As weeks flew by, miles increased and training consumed countless hours. I’m definitely a turtle versus a hare. I also noticed that I was no longer finishing last. I was thrilled. I’d take a victory, which always meant, “Nobody cried, nobody died!” Typically, I like to compete with myself. But the walks preceding the 3-Day Race reminded me that increased mental stamina, some psychological hardiness and zeal were equally important. Where was this going to come from?
I contemplated about the purpose and intention of training, as well as the cumulative event awaiting me. Training for the 60 mile walk, forced me to push myself in a multitude of ways that were anywhere from uncomfortable to difficult. I found myself wondering, “How do people move through difficult circumstances?”
Then, I imagined what a diagnosis of breast cancer might be like? What is it like to be diagnosed with cancer? Do all people require chemotherapy? How does a person’s life change? How do families support people with breast cancer during this time? How do some people cope with the emotional and physical tiredness? What does support look like and how would a day in and day out challenge unfold? How many women have children? Are they angry? Are they sad? Do they feel cheated or at peace? What’s it like to possibly feel uncomfortable and in pain for more than three days, more than 15 weeks? I realized, I needed to walk through the pain and that I could do hard things.
Consequently, anytime I wanted to discontinue training because I was tired, uncomfortable or busy, I realized that the women dealing with breast cancer don’t have the option to quit or discontinue the experience. Therefore, I didn’t give myself an out. The goal to raise money for breast cancer research, health care and medical procedures was always on my mind, in my heart and imprinted in my soul. Training for the 60 mile walk and raising money consumed some part of each day. I imagined that everyone with breast cancer has a much more magnified and imposing daily experiences?
The Susan G. Komen, “Race For the Cure, 3-Day, 60 mile walk,” came to the Twin Cities the weekend of August 23rd-25th. In a crowd of one thousand plus walkers, it became quite apparent that this movement mattered. It was something more than nothing. Over one thousand women began walking at 5:00 O’clock a.m. from Edina, Minnesota. The sixty-mile finish line ended at the Minnesota State Capitol, three days later on August 25th. The Twin Cities, “Race For the Cure,” resulted in contributions totaling more than two-million dollars. This money will be used to research a cure for breast cancer, supportive programs for people with breast cancer and important medical procedures.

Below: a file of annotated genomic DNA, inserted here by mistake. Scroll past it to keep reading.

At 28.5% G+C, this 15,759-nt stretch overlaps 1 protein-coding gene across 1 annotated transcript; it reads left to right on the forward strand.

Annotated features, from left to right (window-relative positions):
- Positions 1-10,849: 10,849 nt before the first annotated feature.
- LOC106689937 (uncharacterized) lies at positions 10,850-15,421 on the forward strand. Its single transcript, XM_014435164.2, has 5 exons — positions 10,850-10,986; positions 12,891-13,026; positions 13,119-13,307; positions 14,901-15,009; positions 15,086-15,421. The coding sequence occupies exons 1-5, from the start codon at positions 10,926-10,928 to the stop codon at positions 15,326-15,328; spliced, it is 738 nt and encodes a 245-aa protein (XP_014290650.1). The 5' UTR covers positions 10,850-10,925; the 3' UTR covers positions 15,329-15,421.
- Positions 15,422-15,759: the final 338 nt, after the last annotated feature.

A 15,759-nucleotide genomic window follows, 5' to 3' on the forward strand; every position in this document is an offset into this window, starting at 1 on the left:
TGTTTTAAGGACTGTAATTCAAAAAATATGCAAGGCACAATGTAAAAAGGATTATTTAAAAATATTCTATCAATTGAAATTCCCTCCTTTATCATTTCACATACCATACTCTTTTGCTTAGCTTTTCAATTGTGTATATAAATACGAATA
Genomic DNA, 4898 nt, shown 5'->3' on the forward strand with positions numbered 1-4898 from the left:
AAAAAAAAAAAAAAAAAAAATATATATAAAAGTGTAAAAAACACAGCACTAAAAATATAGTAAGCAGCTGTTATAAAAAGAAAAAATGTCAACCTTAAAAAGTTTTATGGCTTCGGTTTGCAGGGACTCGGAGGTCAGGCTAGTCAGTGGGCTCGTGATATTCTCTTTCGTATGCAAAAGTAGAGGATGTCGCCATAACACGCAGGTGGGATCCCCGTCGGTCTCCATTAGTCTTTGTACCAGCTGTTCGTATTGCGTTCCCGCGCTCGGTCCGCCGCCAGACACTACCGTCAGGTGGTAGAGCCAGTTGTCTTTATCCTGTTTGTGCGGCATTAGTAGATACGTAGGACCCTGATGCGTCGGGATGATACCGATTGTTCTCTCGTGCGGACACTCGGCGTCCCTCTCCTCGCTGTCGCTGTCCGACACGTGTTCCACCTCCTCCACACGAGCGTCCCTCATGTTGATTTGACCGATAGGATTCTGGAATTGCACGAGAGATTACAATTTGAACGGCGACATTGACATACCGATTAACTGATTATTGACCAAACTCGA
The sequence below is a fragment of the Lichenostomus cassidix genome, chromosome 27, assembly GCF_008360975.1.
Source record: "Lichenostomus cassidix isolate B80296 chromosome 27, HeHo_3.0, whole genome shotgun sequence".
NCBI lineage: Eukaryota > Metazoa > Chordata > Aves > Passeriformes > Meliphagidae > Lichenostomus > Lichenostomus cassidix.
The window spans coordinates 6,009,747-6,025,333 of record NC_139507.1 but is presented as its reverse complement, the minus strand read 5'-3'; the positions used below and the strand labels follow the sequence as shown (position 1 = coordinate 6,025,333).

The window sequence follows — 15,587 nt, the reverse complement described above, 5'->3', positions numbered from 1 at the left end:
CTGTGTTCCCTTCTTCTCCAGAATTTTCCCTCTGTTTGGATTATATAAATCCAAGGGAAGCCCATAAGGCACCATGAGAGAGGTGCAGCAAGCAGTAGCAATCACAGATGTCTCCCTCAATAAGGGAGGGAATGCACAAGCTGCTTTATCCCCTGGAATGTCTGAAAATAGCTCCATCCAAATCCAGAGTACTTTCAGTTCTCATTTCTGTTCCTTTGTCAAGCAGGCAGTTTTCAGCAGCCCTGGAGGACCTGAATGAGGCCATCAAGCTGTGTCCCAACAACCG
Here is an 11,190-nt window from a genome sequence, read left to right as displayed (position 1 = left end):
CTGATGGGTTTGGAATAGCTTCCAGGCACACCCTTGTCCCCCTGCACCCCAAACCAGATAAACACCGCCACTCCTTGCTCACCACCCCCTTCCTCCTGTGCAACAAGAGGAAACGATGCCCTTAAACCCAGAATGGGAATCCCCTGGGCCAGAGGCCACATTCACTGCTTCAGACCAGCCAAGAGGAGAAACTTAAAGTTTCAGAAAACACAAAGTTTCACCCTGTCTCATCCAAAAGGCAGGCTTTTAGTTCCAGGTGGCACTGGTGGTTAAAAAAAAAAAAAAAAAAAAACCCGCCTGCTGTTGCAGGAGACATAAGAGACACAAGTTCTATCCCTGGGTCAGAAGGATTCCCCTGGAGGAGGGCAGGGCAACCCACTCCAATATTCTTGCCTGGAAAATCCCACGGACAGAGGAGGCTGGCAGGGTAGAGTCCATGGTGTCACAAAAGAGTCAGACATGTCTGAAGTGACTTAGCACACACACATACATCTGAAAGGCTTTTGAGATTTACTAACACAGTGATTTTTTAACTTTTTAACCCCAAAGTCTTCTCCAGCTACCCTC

Working towards this goal reminded me that physical training also includes exercising your mind and spirit as well. While I wasn’t able to keep pace with my team, and didn’t complete the full 60 miles, I was overwhelmingly motivated by the support of friends and family who encouraged me along the way. I could not have walked for three consecutive days without positive messages from friends who believe that a cure will be found. Finally, I could not have walked the processional at the end if I hadn’t trained my mind, body and spirit, all along the way. While I thought my participation was to thank Ms. Crandell and give something back. I benefitted more than I could have ever anticipated.
The accumulation of training experiences, support from others and the race itself reminded me that when people come together towards a common goal, the impact is magnanimous. Thousands of people, volunteers, supporters, community members, contributors, cheering neighbors and walkers made decisions to do something more than nothing. Together, two million dollars was raised to support people with breast cancer. I felt honored and privileged to be apart of this remarkable experience. My attempt to reciprocate kindness resulted in an enormous emotional return that will fuel me to do more!
Participating in the, “Race For the Cure,” indirectly connected me to a group of women who courageously support one another despite the confines of breast cancer. Through this connection and their combined spirits, I became more. Being a part of a collective movement reminded me that any kind of contribution matters. The human condition is bound together and intertwined. We CAN rise together. We can support one another. We can make a difference. The domino effect is unending.